The Many Incarnations of Ceviche
Ceviche, Seviche or Cebiche? Mexican, Chilean, Peruvian or Ecuadorian? Although the jury is still out on the dish’s origin, the technical definition of ceviche is (almost) universally agreed upon: simply, it is fish denatured, or “cooked” by a source of acidity, most commonly citrus, rather than heat. The common thread connecting ceviches ends there. Myriad possibilities exist for its contents and preparations.
The word ceviche may be derived from “escabeche,” the Spanish word for marinade. The dish most likely originated in Latin American coastal communities out of necessity: before refrigeration was readily available, any surplus of freshly caught fish was bound to go to waste after a day or two in the hot sun. Citrus was always abundantly available, its acid conveniently serving as both a cooking and preservation agent.
Peruvian ceviche is arguably the simplest and most classic form of the dish. This version uses lime juice and onion as a base and a firm–fleshed white fish, traditionally shark, sole or corvina (sea bass). Octopus and shellfish, particularly shrimp, clams and mussels, are also common ingredients depending on region. The Ecuadorian adaptation uses tomato in addition to citrus and is finished with a crunchy popcorn or nut garnish. Mexican ceviche gets an extra acidic boost from sliced onions and Panama adds heat with scotch bonnet (habanero) peppers.
Ceviche is to Latin America what sashimi is to Japan and crudo to Italy: an exhibition of the beauty of local seafood in its purest form. Unlike heat, which tends to alter seafood’s innate properties, acid gently poaches the fish, breaking down its muscle protein to the point where the once translucent skin becomes firm and opaque. This process is one of the best ways to showcase the flavor and texture of a truly fresh piece of fish.
The amount of time the seafood is allowed to marinate in the acid can make or break a ceviche. In the early days of ceviche, fish was left to marinate for several hours, but today the pickling times are almost entirely dependent on the type of fish being used. In his eponymous restaurant in Dallas, Stephan Pyles serves a first course tasting of six ceviches, ranging from sea scallop with golden tomato to branzino with avocado and tomatillo. His traditional Ecuadorian Shrimp Ceviche is an exception to the raw fish rule. Shrimp must be marinated for several hours in order to cook through; Chef Pyles speeds the process along by steeping the shrimp in just boiled water before he marinates them in a lime-tomato mixture for 30 minutes, yielding a fully cooked but especially tender product.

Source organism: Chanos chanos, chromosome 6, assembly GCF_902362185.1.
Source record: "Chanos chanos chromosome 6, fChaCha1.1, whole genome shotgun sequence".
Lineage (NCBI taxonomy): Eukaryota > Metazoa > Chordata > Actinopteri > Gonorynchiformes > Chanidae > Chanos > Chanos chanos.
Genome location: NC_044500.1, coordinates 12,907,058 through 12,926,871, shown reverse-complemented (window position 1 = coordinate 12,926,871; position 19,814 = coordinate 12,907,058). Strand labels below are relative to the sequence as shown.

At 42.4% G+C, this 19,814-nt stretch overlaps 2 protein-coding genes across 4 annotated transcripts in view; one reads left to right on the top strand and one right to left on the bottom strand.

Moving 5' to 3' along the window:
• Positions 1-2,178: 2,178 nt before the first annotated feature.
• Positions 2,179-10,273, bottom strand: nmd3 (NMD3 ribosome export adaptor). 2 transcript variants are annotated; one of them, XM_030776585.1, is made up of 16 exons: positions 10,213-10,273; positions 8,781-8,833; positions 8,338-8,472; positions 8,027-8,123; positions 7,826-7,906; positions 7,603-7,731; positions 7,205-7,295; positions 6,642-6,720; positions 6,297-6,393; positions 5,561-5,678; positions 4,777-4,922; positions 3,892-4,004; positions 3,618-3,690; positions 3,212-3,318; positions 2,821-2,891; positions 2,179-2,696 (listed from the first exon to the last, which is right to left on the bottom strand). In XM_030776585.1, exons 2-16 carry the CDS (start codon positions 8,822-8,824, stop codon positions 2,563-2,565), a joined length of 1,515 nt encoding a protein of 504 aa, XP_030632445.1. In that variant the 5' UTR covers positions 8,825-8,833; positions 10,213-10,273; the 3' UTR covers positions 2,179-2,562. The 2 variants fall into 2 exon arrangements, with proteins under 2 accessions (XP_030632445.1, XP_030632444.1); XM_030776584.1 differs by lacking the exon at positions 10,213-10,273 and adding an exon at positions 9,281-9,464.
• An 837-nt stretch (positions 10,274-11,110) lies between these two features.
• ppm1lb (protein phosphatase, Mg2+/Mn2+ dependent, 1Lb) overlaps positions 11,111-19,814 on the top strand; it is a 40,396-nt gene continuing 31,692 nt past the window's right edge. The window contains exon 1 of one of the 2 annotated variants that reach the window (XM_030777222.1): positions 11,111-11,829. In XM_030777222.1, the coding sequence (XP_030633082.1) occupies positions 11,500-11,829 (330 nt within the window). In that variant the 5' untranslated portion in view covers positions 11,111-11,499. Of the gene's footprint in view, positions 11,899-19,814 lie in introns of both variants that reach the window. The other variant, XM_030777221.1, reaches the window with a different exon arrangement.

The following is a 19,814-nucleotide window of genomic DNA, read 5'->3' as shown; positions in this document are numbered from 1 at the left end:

Richard Corbo references Latin American flavors in his Tuna Ceviche with jicama, ancho chile peppers and cilantro, but he tones down the biting acidity characteristic of traditional ceviche by using the subtle sweetness of orange juice in place of more sour lime or lemon. The dish is similar to a tartar in that the tuna is chopped and mixed with jicama, cara-cara orange segments and olive oil infused with orange zest but the mixture is served on top of a caramelized agave syrup and orange juice glaze which gives it a distinct ceviche twist.
In his vegetarian version of ceviche, Hector Santiago quickly blanches hon shimeji mushrooms and celery before flash-pickling them in a lime-ginger marinade. The otherwise mild ingredients are transformed by the citrus treatment and become the stars of a bold dish that rivals any fish-based ceviche in the liveliness and verve for which it is known.